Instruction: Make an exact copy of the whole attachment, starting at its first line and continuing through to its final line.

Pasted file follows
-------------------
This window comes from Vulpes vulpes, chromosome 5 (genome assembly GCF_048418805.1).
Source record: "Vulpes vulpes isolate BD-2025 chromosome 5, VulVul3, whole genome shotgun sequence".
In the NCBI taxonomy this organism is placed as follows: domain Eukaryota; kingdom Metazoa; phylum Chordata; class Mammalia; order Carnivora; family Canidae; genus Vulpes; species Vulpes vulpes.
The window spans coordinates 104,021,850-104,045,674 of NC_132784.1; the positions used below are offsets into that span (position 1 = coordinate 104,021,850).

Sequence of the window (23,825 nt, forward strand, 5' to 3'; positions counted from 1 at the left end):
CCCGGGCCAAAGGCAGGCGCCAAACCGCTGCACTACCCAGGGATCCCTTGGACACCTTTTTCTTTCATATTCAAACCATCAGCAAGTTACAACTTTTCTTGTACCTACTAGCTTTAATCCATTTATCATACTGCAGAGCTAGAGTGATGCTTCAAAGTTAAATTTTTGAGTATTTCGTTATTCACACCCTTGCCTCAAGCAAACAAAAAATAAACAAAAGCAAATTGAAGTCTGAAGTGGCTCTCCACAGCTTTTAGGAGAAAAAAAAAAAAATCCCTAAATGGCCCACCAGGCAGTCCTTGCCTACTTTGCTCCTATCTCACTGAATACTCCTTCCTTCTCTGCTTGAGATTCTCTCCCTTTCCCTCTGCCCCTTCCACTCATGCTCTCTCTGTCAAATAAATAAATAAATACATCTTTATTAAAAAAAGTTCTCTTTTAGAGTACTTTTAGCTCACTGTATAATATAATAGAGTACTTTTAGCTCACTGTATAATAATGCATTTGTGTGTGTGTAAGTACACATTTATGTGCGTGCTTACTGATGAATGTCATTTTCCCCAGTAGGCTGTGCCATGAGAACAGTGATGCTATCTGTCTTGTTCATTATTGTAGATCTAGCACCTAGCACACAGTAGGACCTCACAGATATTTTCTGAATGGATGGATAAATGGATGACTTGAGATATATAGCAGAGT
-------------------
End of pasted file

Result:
This window comes from Vulpes vulpes, chromosome 5 (genome assembly GCF_048418805.1).
Source record: "Vulpes vulpes isolate BD-2025 chromosome 5, VulVul3, whole genome shotgun sequence".
In the NCBI taxonomy this organism is placed as follows: domain Eukaryota; kingdom Metazoa; phylum Chordata; class Mammalia; order Carnivora; family Canidae; genus Vulpes; species Vulpes vulpes.
The window spans coordinates 104,021,850-104,045,674 of NC_132784.1; the positions used below are offsets into that span (position 1 = coordinate 104,021,850).

Sequence of the window (23,825 nt, forward strand, 5' to 3'; positions counted from 1 at the left end):
CCCGGGCCAAAGGCAGGCGCCAAACCGCTGCACTACCCAGGGATCCCTTGGACACCTTTTTCTTTCATATTCAAACCATCAGCAAGTTACAACTTTTCTTGTACCTACTAGCTTTAATCCATTTATCATACTGCAGAGCTAGAGTGATGCTTCAAAGTTAAATTTTTGAGTATTTCGTTATTCACACCCTTGCCTCAAGCAAACAAAAAATAAACAAAAGCAAATTGAAGTCTGAAGTGGCTCTCCACAGCTTTTAGGAGAAAAAAAAAAAAATCCCTAAATGGCCCACCAGGCAGTCCTTGCCTACTTTGCTCCTATCTCACTGAATACTCCTTCCTTCTCTGCTTGAGATTCTCTCCCTTTCCCTCTGCCCCTTCCACTCATGCTCTCTCTGTCAAATAAATAAATAAATACATCTTTATTAAAAAAAGTTCTCTTTTAGAGTACTTTTAGCTCACTGTATAATATAATAGAGTACTTTTAGCTCACTGTATAATAATGCATTTGTGTGTGTGTAAGTACACATTTATGTGCGTGCTTACTGATGAATGTCATTTTCCCCAGTAGGCTGTGCCATGAGAACAGTGATGCTATCTGTCTTGTTCATTATTGTAGATCTAGCACCTAGCACACAGTAGGACCTCACAGATATTTTCTGAATGGATGGATAAATGGATGACTTGAGATATATAGCAGAGT